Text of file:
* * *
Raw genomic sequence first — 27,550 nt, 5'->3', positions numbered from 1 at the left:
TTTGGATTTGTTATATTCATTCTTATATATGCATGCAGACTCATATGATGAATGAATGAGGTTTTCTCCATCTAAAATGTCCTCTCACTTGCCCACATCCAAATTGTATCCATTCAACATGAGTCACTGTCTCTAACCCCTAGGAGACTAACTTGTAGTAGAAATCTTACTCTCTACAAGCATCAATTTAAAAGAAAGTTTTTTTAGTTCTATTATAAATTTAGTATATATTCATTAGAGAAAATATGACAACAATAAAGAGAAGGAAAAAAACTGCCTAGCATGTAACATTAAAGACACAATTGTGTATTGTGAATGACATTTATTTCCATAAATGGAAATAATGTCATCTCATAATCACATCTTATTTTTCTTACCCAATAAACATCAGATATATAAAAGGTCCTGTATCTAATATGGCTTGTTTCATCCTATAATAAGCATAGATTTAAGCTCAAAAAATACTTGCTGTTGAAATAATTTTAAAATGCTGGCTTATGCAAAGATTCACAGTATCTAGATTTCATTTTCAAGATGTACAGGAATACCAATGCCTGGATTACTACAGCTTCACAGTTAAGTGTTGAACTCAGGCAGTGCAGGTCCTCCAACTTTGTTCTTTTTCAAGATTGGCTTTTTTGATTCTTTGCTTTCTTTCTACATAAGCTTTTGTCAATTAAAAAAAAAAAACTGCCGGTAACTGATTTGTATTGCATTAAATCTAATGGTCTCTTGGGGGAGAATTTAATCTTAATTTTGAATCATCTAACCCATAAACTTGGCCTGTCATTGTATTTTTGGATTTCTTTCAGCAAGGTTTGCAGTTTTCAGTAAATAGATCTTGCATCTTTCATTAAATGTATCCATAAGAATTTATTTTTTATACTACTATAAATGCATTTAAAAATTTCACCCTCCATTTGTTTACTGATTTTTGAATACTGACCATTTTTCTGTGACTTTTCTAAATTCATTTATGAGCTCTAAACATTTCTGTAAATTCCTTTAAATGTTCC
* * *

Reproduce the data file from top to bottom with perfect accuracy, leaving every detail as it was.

Raw genomic sequence first — 27,550 nt, 5'->3', positions numbered from 1 at the left:
TTTGGATTTGTTATATTCATTCTTATATATGCATGCAGACTCATATGATGAATGAATGAGGTTTTCTCCATCTAAAATGTCCTCTCACTTGCCCACATCCAAATTGTATCCATTCAACATGAGTCACTGTCTCTAACCCCTAGGAGACTAACTTGTAGTAGAAATCTTACTCTCTACAAGCATCAATTTAAAAGAAAGTTTTTTTAGTTCTATTATAAATTTAGTATATATTCATTAGAGAAAATATGACAACAATAAAGAGAAGGAAAAAAACTGCCTAGCATGTAACATTAAAGACACAATTGTGTATTGTGAATGACATTTATTTCCATAAATGGAAATAATGTCATCTCATAATCACATCTTATTTTTCTTACCCAATAAACATCAGATATATAAAAGGTCCTGTATCTAATATGGCTTGTTTCATCCTATAATAAGCATAGATTTAAGCTCAAAAAATACTTGCTGTTGAAATAATTTTAAAATGCTGGCTTATGCAAAGATTCACAGTATCTAGATTTCATTTTCAAGATGTACAGGAATACCAATGCCTGGATTACTACAGCTTCACAGTTAAGTGTTGAACTCAGGCAGTGCAGGTCCTCCAACTTTGTTCTTTTTCAAGATTGGCTTTTTTGATTCTTTGCTTTCTTTCTACATAAGCTTTTGTCAATTAAAAAAAAAAAACTGCCGGTAACTGATTTGTATTGCATTAAATCTAATGGTCTCTTGGGGGAGAATTTAATCTTAATTTTGAATCATCTAACCCATAAACTTGGCCTGTCATTGTATTTTTGGATTTCTTTCAGCAAGGTTTGCAGTTTTCAGTAAATAGATCTTGCATCTTTCATTAAATGTATCCATAAGAATTTATTTTTTATACTACTATAAATGCATTTAAAAATTTCACCCTCCATTTGTTTACTGATTTTTGAATACTGACCATTTTTCTGTGACTTTTCTAAATTCATTTATGAGCTCTAAACATTTCTGTAAATTCCTTTAAATGTTCC